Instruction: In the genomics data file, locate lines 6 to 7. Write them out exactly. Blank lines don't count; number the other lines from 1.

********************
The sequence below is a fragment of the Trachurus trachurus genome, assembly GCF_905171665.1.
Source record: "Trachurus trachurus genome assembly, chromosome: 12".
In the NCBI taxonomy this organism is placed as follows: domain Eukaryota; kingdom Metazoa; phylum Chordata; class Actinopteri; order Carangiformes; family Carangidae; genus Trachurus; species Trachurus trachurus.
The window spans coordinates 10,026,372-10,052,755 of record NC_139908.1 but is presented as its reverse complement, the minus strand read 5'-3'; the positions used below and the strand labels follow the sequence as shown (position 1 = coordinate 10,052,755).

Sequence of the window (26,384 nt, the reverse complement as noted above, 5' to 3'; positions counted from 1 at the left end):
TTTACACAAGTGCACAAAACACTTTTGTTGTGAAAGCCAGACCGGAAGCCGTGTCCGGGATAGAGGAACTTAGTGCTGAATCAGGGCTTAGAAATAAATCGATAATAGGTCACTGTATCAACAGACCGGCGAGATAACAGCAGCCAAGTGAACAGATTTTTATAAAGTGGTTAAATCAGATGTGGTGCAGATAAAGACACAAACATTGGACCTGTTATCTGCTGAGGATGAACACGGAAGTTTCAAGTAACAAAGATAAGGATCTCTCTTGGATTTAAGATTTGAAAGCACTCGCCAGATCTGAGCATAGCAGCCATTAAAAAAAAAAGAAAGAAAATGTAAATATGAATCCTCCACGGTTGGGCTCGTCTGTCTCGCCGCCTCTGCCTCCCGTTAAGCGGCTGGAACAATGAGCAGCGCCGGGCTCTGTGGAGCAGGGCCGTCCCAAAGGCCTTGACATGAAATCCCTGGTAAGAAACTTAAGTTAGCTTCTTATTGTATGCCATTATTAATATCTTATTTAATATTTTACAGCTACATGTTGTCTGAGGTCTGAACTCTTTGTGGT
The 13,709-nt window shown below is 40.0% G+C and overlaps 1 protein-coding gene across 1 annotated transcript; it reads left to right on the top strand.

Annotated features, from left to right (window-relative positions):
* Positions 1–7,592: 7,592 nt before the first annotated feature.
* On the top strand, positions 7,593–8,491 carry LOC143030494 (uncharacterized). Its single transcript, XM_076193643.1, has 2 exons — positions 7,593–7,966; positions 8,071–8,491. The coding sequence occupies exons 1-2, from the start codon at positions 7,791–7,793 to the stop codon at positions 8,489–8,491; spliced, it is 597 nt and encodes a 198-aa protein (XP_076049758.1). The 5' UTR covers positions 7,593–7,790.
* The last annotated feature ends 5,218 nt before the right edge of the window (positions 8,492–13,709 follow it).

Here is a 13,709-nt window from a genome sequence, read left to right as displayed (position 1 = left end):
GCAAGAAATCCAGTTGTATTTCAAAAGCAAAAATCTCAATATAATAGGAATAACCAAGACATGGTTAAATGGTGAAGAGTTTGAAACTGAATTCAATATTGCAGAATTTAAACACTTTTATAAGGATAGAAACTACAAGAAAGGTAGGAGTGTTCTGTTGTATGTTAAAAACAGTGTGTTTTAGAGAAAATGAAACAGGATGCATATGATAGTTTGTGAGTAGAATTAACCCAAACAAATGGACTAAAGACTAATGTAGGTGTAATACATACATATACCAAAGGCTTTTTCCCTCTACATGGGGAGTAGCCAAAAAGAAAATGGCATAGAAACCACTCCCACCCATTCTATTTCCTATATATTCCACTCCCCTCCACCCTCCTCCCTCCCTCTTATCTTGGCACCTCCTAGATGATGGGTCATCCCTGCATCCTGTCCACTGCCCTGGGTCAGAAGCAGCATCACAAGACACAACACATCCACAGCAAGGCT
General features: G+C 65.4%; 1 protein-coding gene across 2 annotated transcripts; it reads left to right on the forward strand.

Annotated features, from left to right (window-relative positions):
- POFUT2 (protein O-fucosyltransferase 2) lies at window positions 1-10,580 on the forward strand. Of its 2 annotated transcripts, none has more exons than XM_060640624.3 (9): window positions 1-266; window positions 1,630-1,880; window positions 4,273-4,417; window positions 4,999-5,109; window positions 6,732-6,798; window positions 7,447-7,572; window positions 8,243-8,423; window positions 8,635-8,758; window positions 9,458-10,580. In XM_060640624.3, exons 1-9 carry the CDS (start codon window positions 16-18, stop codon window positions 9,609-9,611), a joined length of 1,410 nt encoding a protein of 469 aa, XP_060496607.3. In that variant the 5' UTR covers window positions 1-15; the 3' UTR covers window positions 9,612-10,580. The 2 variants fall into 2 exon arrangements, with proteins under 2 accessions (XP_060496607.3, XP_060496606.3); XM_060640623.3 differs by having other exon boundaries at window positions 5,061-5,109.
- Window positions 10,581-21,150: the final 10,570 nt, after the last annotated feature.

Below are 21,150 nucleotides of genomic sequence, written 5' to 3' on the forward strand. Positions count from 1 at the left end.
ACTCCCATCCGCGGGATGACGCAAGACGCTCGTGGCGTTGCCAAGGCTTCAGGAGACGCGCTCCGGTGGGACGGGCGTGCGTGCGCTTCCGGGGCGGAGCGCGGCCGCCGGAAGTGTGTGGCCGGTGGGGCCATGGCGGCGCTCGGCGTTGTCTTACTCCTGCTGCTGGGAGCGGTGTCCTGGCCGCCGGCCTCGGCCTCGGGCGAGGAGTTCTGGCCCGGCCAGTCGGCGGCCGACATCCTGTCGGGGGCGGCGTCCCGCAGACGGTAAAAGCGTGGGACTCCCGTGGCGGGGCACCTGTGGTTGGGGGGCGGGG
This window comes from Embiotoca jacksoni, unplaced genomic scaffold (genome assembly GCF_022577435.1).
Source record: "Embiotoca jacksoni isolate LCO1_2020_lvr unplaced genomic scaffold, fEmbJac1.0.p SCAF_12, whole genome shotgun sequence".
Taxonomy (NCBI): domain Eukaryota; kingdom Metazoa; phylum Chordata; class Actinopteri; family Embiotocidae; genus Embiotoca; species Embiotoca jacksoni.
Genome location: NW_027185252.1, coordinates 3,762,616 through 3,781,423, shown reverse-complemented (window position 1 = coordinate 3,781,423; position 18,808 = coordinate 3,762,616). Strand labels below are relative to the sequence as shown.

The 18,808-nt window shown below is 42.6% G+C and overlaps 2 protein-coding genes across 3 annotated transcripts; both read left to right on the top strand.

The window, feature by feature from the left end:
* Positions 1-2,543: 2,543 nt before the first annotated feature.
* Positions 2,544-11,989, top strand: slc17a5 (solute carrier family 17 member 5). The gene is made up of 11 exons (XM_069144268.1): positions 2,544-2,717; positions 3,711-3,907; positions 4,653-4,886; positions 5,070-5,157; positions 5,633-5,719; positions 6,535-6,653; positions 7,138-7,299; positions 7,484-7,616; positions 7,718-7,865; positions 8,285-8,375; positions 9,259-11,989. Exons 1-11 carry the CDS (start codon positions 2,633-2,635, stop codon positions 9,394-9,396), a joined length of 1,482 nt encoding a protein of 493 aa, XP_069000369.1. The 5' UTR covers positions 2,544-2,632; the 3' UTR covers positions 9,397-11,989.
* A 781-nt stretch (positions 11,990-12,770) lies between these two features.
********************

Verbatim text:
TTTACACAAGTGCACAAAACACTTTTGTTGTGAAAGCCAGACCGGAAGCCGTGTCCGGGATAGAGGAACTTAGTGCTGAATCAGGGCTTAGAAATAAATCGATAATAGGTCACTGTATCAACAGACCGGCGAGATAACAGCAGCCAAGTGAACAGATTTTTATAAAGTGGTTAAATCAGATGTGGTGCAGATAAAGACACAAACATTGGACCTGTTATCTGCTGAGGATGAACACGGAAGTTTCAAGTAACAAAGATAAGGATCTCTCTTGGATTTAAGATTTGAAAGCACTCGCCAGATCTGAGCATAGCAGCCATTAAAAAAAAAAGAAAGAAAATGTAAATATGAATCCTCCACGGTTGGGCTCGTCTGTCTCGCCGCCTCTGCCTCCCGTTAAGCGGCTGGAACAATGAGCAGCGCCGGGCTCTGTGGAGCAGGGCCGTCCCAAAGGCCTTGACATGAAATCCCTGGTAAGAAACTTAAGTTAGCTTCTTATTGTATGCCATTATTAATATCTTATTTAATATTTTACAGCTACATGTTGTCTGAGGTCTGAACTCTTTGTGGT
The 13,709-nt window shown below is 40.0% G+C and overlaps 1 protein-coding gene across 1 annotated transcript; it reads left to right on the top strand.